John tells us that Jesus, knowing all things that should come upon him, when they approached him, asked them whom they sought, and that they replied, Jesus of Nazareth. He then informed them that he was the person they sought. They, when they heard it, overawed by his presence and smitten with the consciousness of guilt, went backward and fell to the ground. He again asked them whom they sought. They made the same declaration - Jesus of Nazareth. Jesus then, since they professed to seek only Him, claimed the right that his disciples should be suffered to escape, “that the saying might be fulfilled which he spake John 18:9; Of them which thou gavest me have I lost none.”
Hail, Master - The word translated “hail,” here, means to “rejoice,” to have joy, and also to have “cause” of joy.
It thus expresses the “joy” which one friend has when he meets another, especially after an absence. It was used by the Jews and Greeks as a mode of salutation among friends. It would here seem to express the “joy” of Judas at finding his Master and again being “with him.”
Master - In the original, “Rabbi.” See the notes at Matthew 23:7.
Kissed him - Gave him the common salutation of friends when meeting after absence. This mode of salutation was more common among Eastern nations than with us.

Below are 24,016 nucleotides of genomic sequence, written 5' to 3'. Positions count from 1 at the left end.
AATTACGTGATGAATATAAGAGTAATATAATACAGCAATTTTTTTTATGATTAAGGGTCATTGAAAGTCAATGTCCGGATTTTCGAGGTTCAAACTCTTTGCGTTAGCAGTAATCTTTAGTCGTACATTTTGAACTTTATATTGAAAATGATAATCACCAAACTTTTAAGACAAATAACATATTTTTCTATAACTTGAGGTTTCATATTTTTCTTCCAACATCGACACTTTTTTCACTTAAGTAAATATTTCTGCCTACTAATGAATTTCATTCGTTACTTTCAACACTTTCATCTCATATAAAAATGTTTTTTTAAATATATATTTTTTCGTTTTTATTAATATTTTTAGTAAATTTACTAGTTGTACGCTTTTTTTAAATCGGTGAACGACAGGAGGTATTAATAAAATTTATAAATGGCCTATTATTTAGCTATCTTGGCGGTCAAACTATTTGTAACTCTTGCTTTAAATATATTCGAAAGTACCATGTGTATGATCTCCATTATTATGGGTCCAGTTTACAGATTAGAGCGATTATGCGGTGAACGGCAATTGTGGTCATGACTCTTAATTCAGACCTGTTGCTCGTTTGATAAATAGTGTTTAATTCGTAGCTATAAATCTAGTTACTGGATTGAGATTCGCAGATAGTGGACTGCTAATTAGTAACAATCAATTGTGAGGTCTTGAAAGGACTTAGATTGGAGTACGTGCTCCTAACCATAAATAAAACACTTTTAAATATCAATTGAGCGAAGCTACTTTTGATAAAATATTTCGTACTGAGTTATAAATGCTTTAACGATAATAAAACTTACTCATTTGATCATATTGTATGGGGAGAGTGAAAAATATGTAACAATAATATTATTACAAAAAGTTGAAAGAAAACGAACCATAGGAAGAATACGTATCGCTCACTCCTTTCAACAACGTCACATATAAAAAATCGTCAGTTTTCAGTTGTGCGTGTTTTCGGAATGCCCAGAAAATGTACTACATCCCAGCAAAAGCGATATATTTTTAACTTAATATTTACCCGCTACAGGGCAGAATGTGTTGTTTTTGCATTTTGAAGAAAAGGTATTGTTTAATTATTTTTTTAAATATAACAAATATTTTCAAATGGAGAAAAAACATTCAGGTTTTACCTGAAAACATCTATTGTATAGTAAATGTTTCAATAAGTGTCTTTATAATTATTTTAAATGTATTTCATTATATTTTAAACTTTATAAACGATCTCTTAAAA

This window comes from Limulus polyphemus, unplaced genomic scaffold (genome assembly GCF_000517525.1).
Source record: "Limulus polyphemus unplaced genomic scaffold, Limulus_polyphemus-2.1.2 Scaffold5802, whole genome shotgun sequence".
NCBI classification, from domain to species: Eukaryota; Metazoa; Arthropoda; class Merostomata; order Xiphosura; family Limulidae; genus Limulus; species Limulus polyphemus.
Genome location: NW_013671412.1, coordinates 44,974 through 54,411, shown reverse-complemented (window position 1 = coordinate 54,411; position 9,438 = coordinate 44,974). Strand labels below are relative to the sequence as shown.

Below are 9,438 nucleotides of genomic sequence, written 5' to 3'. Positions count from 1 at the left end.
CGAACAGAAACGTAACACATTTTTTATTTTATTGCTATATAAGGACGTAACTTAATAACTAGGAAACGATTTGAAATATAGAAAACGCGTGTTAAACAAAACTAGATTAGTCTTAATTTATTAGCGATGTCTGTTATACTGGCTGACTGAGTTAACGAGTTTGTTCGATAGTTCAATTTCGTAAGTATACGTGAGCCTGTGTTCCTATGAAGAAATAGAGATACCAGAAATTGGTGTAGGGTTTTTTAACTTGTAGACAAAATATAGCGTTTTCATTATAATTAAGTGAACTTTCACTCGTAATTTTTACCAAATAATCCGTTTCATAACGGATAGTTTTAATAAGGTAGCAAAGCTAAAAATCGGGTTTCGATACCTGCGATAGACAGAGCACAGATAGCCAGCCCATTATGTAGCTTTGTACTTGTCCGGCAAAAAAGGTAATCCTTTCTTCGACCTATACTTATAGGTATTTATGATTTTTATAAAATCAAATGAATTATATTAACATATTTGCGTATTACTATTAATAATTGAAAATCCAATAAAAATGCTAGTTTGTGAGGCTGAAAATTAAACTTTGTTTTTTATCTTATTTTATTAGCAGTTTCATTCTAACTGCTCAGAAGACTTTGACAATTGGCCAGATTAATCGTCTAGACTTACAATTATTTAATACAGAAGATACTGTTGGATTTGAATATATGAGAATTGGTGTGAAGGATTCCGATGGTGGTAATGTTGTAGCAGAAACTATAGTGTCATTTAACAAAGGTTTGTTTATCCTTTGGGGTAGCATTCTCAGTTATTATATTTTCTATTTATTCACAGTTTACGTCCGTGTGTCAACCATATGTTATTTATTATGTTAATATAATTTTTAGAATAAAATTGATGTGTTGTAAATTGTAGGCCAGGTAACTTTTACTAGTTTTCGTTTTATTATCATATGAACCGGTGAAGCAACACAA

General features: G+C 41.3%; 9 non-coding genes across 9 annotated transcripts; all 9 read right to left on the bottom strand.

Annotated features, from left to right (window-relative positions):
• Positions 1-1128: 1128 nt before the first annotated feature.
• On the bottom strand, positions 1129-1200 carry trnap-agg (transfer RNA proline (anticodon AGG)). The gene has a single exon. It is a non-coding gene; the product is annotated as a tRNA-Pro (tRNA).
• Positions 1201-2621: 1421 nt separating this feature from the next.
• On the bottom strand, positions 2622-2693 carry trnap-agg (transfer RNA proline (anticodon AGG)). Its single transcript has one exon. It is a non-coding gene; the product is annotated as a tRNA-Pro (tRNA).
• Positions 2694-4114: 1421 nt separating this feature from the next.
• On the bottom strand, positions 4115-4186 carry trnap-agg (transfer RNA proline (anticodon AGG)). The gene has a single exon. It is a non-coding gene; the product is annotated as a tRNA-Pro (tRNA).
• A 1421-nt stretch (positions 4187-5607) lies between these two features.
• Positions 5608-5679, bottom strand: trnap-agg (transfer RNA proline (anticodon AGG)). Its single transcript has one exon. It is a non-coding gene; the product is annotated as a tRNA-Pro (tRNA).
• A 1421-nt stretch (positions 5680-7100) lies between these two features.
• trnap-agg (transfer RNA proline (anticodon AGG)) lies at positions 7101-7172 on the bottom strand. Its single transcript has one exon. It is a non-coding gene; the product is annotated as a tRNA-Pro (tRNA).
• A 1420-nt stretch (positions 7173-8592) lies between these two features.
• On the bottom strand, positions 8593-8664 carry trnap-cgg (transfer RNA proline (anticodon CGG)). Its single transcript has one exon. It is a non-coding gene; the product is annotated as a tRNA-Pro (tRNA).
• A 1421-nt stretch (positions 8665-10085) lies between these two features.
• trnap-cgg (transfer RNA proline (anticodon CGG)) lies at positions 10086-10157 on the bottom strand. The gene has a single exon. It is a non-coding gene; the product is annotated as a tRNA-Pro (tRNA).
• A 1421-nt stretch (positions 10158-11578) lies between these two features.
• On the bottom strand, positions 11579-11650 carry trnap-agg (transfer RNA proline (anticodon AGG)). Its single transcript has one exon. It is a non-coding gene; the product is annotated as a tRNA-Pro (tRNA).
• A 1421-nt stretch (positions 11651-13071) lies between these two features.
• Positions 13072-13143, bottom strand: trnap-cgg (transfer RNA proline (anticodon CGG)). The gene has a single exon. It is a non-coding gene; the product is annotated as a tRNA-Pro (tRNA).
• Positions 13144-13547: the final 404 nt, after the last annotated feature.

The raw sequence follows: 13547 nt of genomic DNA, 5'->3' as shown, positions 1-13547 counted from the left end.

And Jesus said unto him, Friend - It seems strange to us that Jesus should give the endeared name “friend” to a man that he knew was his enemy, and that was about to betray him.
It should be remarked, however, that this is the fault of our language, not of the original. In the Greek there are two words which our translators have rendered “friend” - one implying “affection and regard,” the other not. One is properly rendered “friend;” the other expresses more nearly what we mean by “companion.” It is this “latter” word which is given to the disaffected laborer in the vineyard: “‹Friend,‘ I do thee no wrong” Matthew 20:13; to the guest which had not on the wedding-garment, in the parable of the marriage feast Matthew 22:12; and to “Judas” in this place.
Wherefore art thou come? - This was said, not because he was ignorant why he had come, but probably to fill the mind of Judas with the consciousness of his crime, and by a striking question to compel him to think of what he was doing.
One of them which were with Jesus - John informs us that this was Peter.
The other evangelists concealed the name, probably because they wrote while Peter was living, and it might have endangered Peter to have it known.
And drew his sword - The apostles were not commonly armed. On this occasion they had provided “two swords,” Luke 22:38. In seasons of danger, when traveling, they were under a necessity of providing means of defending themselves against the robbers that infested the country. This will account for their having any swords in their possession. See the notes at Luke 10:30. Josephus informs us that the people were accustomed to carry swords under their garments as they went up to Jerusalem.
A servant of the high-priest - His name, John informs us, was “Malchus.” Luke adds that Jesus touched the ear and healed it, thus showing his benevolence to his foes when they sought his life, and giving them proof that they were attacking him that was sent from heaven.